We may not have seen the absolute bottom of the bear market, but we're close enough that we can be comfortable having a lot of our money in stocks.
Oh, the big March rally in global equities wasn't enough to make up for the miserable returns of January and February -- at least not in my model portfolio of exchange-traded funds. But the rally has confirmed the optimistic bent of my portfolio, and I'm going to stay this course. I expect it to blossom with the spring.
Adding goldI will make one modest tweak to the portfolio for the quarter ahead, however: I'm establishing a position in gold bullion with . As I explained a few weeks ago in "Why gold prices will keep rising," massive deficit spending to combat the U.S. recession will boost the risk of inflation. That helps gold.
Despite taking some serious blows to the model portfolio in the first quarter, I'm content to leave it substantially unchanged.
The model finished the first quarter (which for production reasons ended March 25) down 7.1%. That was slightly worse than the performance of the S&P 500 Index ($INX), which declined 6.6%.
But the model's performance over the past year remains well ahead of that benchmark -- or, in real dollars, less behind. The model has dropped 32.9% over the past 12 months, compared with a 37.3% retreat for the S&P 500.
The portfolio's results in the first quarter were affected most negatively by the more than 20% of assets invested in a trio of two-times leveraged index ETFs, all of them down double digits. These are designed to move $2 for every $1 an index rises or falls.
Also, commercial real estate took a particular bashing in the period, dragging my position indown nearly one-third.
Even bonds, which I had bulked up on at the end of last year, were mostly disappointing. The only really cheerful noises came from commodity and emerging-markets stocks, both of which were rebounding from whippings last year.
Pushing on with leverageAt the end of 2008, I decided to add leverage to the model portfolio, and that decision hurt in the first quarter. I think it will pay off in the next three months to come, however, so I'm not making any changes on that front.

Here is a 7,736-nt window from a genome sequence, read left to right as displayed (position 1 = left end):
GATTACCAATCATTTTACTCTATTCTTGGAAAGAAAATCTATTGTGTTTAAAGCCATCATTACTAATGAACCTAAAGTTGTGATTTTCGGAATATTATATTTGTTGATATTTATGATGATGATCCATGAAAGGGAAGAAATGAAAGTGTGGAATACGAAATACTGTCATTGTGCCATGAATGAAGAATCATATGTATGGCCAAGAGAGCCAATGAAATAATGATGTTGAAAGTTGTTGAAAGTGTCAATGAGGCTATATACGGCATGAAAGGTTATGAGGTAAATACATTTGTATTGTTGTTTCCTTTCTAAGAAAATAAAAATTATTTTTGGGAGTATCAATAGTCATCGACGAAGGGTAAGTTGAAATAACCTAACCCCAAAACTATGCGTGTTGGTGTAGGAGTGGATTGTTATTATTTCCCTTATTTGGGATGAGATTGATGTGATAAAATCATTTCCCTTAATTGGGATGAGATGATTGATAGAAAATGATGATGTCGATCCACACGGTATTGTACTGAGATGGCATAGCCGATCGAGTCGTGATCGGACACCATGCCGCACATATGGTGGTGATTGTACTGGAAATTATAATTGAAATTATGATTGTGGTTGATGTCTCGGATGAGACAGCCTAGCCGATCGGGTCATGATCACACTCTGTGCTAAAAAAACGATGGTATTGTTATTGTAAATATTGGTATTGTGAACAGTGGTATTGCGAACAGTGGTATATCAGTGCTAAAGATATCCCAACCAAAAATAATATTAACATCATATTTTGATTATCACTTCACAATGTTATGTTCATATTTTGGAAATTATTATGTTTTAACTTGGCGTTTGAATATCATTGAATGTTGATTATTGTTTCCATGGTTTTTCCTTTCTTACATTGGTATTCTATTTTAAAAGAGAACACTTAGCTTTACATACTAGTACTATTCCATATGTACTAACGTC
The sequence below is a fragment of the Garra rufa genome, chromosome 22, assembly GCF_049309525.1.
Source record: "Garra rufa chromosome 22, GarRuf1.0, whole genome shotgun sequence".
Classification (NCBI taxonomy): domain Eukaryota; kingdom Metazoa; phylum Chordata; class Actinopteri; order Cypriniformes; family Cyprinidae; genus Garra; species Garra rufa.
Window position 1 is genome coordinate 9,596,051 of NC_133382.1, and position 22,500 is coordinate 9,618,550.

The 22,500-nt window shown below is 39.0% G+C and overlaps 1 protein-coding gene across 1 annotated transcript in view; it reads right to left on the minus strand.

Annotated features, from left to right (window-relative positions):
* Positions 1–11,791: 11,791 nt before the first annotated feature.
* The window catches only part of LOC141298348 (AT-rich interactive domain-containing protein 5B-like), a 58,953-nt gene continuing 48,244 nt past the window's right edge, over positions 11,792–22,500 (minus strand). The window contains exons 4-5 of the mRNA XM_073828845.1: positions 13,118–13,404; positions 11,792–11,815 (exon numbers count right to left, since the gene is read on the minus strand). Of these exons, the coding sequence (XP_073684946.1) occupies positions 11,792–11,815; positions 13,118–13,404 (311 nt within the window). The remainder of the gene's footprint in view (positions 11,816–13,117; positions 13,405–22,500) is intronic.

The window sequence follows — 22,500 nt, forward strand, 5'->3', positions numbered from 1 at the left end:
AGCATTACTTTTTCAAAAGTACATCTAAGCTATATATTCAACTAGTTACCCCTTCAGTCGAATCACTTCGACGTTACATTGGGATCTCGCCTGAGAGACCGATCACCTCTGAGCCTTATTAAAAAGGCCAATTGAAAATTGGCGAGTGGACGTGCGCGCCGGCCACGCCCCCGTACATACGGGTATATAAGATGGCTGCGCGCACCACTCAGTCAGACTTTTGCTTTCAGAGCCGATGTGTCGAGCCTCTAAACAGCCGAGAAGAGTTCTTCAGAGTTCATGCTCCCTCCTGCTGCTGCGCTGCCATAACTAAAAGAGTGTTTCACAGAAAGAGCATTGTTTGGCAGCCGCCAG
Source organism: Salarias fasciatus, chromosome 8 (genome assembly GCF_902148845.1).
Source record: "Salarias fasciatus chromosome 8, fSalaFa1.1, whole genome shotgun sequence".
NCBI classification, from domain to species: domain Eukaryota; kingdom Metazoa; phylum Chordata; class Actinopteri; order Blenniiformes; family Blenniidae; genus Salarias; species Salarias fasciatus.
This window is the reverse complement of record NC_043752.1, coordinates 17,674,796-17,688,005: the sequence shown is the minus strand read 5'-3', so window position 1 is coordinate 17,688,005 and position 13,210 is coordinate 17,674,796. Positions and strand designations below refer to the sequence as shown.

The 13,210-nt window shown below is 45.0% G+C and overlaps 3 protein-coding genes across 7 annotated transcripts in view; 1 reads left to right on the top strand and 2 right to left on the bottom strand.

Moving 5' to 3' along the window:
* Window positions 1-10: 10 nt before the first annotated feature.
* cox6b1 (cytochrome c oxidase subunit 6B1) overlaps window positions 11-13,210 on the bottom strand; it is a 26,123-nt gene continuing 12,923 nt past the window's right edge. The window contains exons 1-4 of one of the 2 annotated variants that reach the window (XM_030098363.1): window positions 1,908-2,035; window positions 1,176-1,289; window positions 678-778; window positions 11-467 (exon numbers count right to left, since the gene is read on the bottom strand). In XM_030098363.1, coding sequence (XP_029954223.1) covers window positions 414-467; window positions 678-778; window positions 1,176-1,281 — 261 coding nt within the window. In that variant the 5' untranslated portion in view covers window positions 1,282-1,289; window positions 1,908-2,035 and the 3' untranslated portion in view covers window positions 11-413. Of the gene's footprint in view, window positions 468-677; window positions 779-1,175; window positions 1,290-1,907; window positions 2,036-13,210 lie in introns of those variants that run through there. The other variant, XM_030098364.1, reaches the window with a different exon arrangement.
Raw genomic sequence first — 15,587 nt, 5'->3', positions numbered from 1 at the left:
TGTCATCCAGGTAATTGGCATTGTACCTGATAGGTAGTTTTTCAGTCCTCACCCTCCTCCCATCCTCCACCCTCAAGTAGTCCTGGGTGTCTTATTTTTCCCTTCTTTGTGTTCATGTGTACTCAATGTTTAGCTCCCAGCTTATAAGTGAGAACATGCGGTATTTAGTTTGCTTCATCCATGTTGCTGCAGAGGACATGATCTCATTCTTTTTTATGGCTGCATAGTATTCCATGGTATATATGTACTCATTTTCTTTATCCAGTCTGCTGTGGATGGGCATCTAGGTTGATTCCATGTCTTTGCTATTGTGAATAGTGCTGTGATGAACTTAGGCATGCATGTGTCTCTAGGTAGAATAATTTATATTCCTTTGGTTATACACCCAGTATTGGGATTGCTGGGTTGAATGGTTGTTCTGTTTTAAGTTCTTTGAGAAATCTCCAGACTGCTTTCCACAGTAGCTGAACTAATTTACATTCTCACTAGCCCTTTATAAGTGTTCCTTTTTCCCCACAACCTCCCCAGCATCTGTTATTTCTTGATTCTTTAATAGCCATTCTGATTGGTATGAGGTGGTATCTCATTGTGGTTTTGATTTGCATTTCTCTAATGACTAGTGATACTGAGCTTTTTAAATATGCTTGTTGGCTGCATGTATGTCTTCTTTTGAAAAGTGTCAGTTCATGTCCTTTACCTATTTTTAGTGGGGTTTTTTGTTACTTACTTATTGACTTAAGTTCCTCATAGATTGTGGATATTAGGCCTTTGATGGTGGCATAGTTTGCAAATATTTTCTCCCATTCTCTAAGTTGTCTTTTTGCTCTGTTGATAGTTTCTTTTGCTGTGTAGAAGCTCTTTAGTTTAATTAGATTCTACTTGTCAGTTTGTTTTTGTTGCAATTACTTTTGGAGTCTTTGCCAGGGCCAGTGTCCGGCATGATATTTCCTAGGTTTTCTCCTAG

My rationale for adding leverage to my domestic equity exposure was twofold. On the one hand, I expected the leveraged funds to perform reliably, even in the event they experienced some minor tracking errors. (As I've explained in the past about leveraged ETFs, daily compounding tends to exaggerate such tracking errors because 10% up is a different quantity than 10% down.)
On the other hand, leveraging, in effect, gave me more assets to work with, and I expected to use those assets the leverage freed up to build exposure to bonds.
There were, however, some painful problems with the leveraged funds' performance. The S&P 500 was down just 6.6% in the first quarter, so the two-times leveraged $SML.X) went down 12.4%, but tumbled 27.3%.should have fallen 13.2%. It actually sank 15.5%. Similarly, the S&P SmallCap 600 Index (
The tracking error forwas much worse. Its benchmark slipped only 3.6% in the first period, but the leveraged ETF declined more than three times as much, 12%.
The experience of the large- and small-cap ETFs is well within the margin of error I had decided I could live with when I bought them.
The experience of the midcap ETF was far outside the boundary I had expected, as the fund was tested mainly in only one price direction: down. Assuming March's rally continues in the second quarter, I expect this ETF to justify itself. If it doesn't, I'll dispose of it when I next update the portfolio, at the end of June.